Efficient and safe FLOSS strategy by Michel Ruffin, ALU (on behalf of Philippe Richard, VP of Corporate CTO)

  • Size matters: 79000 employees, 27900 patents, 27000 developers, 130 countries, numerous suppliers and outsourcing, multiple acquisitions per year (=> deal with legacy), life cycle from 1 to 20 years. Makes developing the Governance process “interesting”.
  • Trend towards becoming an integrator of FLOSS with more complex SW stacks, reducing however the development costs during time.
  • ALU’s strategy is going to FLOSS to remove supplier lock-in, much more than to reduce costs.
  • Between 20%-80% of FLOSS components in their products (40% in average). Importance to create internal communities to discuss FLOSS related topics. FLOSS adoption means innovation, speed, freedom, new business model (moving from a HW/SW supplier into a service supplier)
  • ALU is a contributor of FLOSS (even if not known). By paying providers (10+MUSD), providing patches/bug fixes to tools, Corba/Mico, Plan9. Also sponsoring OWF, FOSSBazaar, Systematic, OVA, Carrier Grade Linux (LF).
  • For ALU, it matters to respect the philosophy behind the words of the license and thus contribute.
  • Strong FLOSS Governance process started in 2002. Process evolving constantly (taking in account new techno/licenses/acquisition/…) 160 people trained 1 week to be FLOSS validators. 1000 people trained on a basic tutorial. 3500 FLOSS components in ALU DB. Clauses in supplier contracts (propagation to their own suppliers). ALU willing to share the governance process with other companies. ALU would like to standardize these clauses with the Compliance group of the LF.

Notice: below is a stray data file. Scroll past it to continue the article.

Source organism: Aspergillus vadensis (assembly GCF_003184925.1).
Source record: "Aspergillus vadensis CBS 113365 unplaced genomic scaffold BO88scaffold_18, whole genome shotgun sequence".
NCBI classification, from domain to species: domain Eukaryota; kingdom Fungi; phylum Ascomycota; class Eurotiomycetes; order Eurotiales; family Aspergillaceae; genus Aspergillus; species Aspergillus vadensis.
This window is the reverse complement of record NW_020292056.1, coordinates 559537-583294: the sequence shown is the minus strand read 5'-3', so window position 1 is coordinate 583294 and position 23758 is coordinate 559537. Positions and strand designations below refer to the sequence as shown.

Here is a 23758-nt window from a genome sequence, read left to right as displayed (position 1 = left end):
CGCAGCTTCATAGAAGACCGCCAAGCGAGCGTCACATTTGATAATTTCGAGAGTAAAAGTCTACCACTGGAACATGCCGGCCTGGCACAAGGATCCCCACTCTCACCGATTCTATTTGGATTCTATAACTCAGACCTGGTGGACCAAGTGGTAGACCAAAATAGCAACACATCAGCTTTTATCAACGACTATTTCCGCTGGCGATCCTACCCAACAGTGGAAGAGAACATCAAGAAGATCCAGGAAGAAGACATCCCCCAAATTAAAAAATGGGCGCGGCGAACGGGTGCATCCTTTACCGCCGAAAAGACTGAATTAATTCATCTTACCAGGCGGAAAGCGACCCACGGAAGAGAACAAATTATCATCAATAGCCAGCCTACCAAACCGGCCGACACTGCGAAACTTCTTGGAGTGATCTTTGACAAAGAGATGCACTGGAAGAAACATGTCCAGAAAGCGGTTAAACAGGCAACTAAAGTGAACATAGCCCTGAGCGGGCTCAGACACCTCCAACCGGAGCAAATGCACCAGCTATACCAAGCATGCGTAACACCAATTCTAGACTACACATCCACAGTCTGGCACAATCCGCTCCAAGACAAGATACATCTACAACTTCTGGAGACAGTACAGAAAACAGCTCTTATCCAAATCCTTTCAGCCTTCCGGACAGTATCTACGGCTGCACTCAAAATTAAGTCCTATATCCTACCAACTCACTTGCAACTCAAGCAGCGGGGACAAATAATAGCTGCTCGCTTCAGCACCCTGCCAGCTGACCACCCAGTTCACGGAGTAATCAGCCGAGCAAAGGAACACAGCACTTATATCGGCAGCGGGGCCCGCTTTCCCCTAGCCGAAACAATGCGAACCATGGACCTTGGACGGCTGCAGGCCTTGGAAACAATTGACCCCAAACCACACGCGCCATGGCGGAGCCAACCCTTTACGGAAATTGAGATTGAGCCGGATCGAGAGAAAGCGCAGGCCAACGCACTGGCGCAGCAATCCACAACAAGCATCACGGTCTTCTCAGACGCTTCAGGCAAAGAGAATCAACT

• R&D is declaring FLOSS usage. ALU is also automating the BoM by scanning code (BlackDuck/protex and FOSSology)
  • All this is available as much as possible on the Internet (However, I was not able to find easily the oprtal mentioned in Michel’s slides 😦)
  • On top of the process, you need to check that it’s applied (start with CxO, R&D – even if they think they know), Communication). Then improve the process, deal with exceptions, stay flexible, and stronger during time.
  • Resources to support the process needs to be allocated accordingly. Use tools to automate and to detect issues and inform executives.
  • Challenges around stuff like Maven, SPDX adoption, partnership with other companies …

ALU presented a strong Governance model, including now suppliers, and is willing to share best practices with others in order to improve the ecosystem. Network Equipment Providers are clearly taking seriously this area.

Business model of co-development on FLOSS by Denis Pillat, Service Delivery Manager for ALM at ST Microelectronics and Laurent Charles, Enalean

  • Custopmer (ST) funded the development and save on the maintenance by contributing to the product Tuleap (a FLOSS ALM).
  • Customers’ developments are also supported by the partner (Enalean).
  • Strong internal usage of the forge (120000/40000 users) so central, with requirements around robustness and availability (ran 24×7) and long life cycle, but with an improved TCO. If budget is cut, needs independance from provider.
  • ST is not an ISV, team role is to support deployment and integration in ST landscape.
  • Solution retained is a mix of in-house and outsourced solution.
  • Using and adapting a FLOSS costs as it requires backporting features each time with new versions, and ST is not scaled to cope with the rythm of a FLOSS project.